Explaining the Rakofsky Defamation Suit on an Application
by Jamison Koehler on August 3, 2011
Filling out an application can be a painful process for anyone who has ever been arrested or convicted of a crime. What specifically is being asked? What is an honest response? And how can I put this response in the best possible light so that it doesn’t torpedo my chances of having the application approved?
Most applications used to ask if you had ever been convicted of a felony. The inquiry today usually goes much further: Have you ever been arrested? Have you ever been convicted of any crime at all, misdemeanor or felony? I even saw an application recently with a question about crimes of moral turpitude. Who knows the answer to that one? You can have an immigration lawyer explain the definition of moral turpitude to you and still not understand it.
A positive answer to any of these questions poses particular heartburn in the D.C. area. With all the government workers and defense contractors, there are many people who are worried about their security clearances.
My typical advice to people who ask me these questions – usually in connection with an arrest – is that it is probably wisest to err on the side of inclusion. Potential employers are typically more interested in your honesty and moral character today than in some foolish thing you did 10 or 15 years ago. And, as anyone who has ever tangled with an immigration official will tell you, it does not matter if you have had an arrest record expunged/sealed and the law tells you in plain language that you are now in the same legal position as you were before the arrest, you should probably still divulge the fact of that arrest.
So I am thinking about all of this as I fill out an application and come to the part at the end with a series of questions about my character. Convicted of a crime? No. Sued by a client? No. Disciplinary complaint against you? Not that I know of.
This is all very easy and I am whipping through the questions — because after all we are at the end of what was a very long application — and suddenly I come to the next question and the whole thing comes to a screeching halt: Have you ever been a party or otherwise involved in any other legal proceedings?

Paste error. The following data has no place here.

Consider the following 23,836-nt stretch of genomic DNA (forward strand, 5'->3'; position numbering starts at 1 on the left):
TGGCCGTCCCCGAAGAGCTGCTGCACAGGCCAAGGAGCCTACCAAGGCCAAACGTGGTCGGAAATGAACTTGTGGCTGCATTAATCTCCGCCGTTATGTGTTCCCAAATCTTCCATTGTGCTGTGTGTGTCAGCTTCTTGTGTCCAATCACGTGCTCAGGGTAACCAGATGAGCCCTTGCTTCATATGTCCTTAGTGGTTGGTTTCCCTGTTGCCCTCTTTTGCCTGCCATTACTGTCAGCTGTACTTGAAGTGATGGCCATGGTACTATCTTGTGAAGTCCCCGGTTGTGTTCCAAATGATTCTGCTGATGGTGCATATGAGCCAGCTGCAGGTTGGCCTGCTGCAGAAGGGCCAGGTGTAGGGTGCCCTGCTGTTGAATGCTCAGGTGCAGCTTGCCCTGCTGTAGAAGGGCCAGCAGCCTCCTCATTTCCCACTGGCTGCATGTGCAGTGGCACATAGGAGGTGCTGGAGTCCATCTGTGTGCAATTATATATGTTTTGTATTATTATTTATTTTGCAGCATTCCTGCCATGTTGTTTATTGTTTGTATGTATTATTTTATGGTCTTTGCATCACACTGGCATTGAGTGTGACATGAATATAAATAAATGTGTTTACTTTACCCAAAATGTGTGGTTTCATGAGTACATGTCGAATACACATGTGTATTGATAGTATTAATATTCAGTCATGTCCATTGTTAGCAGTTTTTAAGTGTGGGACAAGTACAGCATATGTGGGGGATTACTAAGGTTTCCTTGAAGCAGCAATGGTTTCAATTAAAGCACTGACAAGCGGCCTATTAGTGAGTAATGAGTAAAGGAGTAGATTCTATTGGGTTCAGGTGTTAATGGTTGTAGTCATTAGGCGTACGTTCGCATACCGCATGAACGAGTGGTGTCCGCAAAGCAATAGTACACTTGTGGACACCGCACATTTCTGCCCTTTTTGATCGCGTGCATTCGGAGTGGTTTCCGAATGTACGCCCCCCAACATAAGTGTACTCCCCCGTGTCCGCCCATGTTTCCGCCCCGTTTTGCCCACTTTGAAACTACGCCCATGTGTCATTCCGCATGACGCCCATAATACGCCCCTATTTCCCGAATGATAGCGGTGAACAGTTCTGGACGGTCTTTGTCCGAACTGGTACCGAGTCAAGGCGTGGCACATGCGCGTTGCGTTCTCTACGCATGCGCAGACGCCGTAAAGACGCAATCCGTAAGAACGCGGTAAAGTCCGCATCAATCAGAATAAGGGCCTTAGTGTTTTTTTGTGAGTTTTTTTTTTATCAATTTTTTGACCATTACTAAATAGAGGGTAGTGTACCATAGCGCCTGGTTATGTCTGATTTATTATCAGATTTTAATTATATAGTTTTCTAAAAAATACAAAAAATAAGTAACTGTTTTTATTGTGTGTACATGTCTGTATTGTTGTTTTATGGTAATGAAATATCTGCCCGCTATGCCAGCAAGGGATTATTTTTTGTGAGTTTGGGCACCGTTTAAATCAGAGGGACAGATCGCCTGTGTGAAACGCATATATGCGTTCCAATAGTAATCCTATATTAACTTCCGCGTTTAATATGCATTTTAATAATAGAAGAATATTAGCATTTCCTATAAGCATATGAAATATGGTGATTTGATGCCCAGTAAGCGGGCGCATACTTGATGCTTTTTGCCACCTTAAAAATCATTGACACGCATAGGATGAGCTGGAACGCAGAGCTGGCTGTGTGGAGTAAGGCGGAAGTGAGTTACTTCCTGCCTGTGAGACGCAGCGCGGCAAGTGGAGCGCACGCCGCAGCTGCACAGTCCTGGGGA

First of all, the question is not phrased very well.
Second of all, there is this whole Rakofsky thing, the defamation suit. So my heart sinks as I check yes, and now I have to fill out a separate sheet to explain.
Joseph Rakofsky is the New Jersey lawyer who, two years out of law school and without ever having been to trial before, came down to D.C. to sit first chair in a murder trial.
Good opening, I think. Attention-grabbing. It is also tailored to my audience, all D.C. lawyers. Nobody likes an interloper. I am sure I already have their sympathy.
The Washington Post reported on the disaster that followed . . .
Good, good. Associate myself with the local paper.
. . . with the Judge declaring a mistrial and stating for the record that he had never seen such incompetence before.
Should I mention the judge’s name for added oomph? Nah, too much.
I cited the Post report in two blog entries I wrote last April in which I criticized Rakofsky for taking on the case despite his lack of experience.
Oh yes. They are with me now, I am sure.
Rakofsky has since sued the Washington Post, myself and over 70 other parties for defamation.
Again, I can’t emphasize enough that I am in good company. Think Woodward and Bernstein and Watergate.
I stand by my blog entries . . .
Taking a stand is always a good thing, right?
. . . and have good reason to believe the suit will be dismissed both for lack of jurisdiction and on the merits.
I can just hear the table-thumping now. Application approved! And while we are at it, let’s give the guy a medal too, what do you say?
No, no, please, it was nothing. Nothing at all.